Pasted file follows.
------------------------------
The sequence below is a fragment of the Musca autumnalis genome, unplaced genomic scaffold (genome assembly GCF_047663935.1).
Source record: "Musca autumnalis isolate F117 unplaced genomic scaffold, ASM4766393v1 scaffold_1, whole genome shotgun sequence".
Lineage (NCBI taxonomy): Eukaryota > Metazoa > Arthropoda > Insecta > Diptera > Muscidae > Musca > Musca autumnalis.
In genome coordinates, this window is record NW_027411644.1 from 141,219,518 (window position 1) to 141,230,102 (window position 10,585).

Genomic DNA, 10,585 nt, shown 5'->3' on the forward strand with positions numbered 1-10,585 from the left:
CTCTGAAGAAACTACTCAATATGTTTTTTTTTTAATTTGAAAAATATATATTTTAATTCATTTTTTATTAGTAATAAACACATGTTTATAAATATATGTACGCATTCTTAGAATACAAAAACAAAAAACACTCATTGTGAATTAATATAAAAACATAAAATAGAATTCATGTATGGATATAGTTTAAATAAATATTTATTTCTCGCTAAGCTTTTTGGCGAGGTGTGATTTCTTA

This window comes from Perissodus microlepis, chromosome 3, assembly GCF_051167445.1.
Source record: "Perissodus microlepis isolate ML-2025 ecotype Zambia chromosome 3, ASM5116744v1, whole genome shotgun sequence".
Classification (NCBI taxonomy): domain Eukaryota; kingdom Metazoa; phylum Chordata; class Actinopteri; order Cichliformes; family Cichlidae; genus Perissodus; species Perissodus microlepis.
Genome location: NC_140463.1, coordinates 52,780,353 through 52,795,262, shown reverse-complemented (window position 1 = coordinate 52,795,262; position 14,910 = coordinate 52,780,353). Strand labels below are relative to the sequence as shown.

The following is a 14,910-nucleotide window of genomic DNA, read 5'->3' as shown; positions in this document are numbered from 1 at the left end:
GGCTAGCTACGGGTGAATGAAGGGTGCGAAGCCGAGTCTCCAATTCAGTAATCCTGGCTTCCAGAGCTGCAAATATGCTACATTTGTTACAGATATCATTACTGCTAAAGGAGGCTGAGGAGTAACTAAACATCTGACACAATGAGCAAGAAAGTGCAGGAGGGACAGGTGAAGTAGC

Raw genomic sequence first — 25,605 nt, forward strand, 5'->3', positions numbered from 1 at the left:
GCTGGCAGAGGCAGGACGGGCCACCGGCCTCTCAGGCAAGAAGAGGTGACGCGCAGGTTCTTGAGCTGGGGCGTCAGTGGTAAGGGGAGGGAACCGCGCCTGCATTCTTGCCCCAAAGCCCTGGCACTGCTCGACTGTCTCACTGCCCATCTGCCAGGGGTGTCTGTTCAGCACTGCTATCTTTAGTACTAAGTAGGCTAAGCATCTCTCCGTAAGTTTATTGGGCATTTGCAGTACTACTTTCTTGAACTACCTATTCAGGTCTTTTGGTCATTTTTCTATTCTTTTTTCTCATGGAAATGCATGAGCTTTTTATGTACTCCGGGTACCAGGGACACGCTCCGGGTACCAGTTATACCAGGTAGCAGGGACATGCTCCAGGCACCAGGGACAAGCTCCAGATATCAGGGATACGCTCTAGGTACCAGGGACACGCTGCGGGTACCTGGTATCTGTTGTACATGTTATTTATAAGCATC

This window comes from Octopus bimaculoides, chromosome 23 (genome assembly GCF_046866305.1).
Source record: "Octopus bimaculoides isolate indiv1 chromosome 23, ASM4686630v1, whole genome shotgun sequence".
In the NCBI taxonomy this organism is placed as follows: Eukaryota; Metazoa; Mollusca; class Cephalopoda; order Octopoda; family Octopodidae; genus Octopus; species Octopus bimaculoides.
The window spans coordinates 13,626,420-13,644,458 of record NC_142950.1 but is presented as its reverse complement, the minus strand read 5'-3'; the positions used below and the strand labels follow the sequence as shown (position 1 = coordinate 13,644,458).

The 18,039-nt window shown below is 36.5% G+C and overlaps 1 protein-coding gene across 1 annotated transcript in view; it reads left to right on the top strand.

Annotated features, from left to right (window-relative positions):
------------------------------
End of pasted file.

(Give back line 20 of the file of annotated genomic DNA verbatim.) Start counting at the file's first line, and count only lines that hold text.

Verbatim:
Annotated features, from left to right (window-relative positions):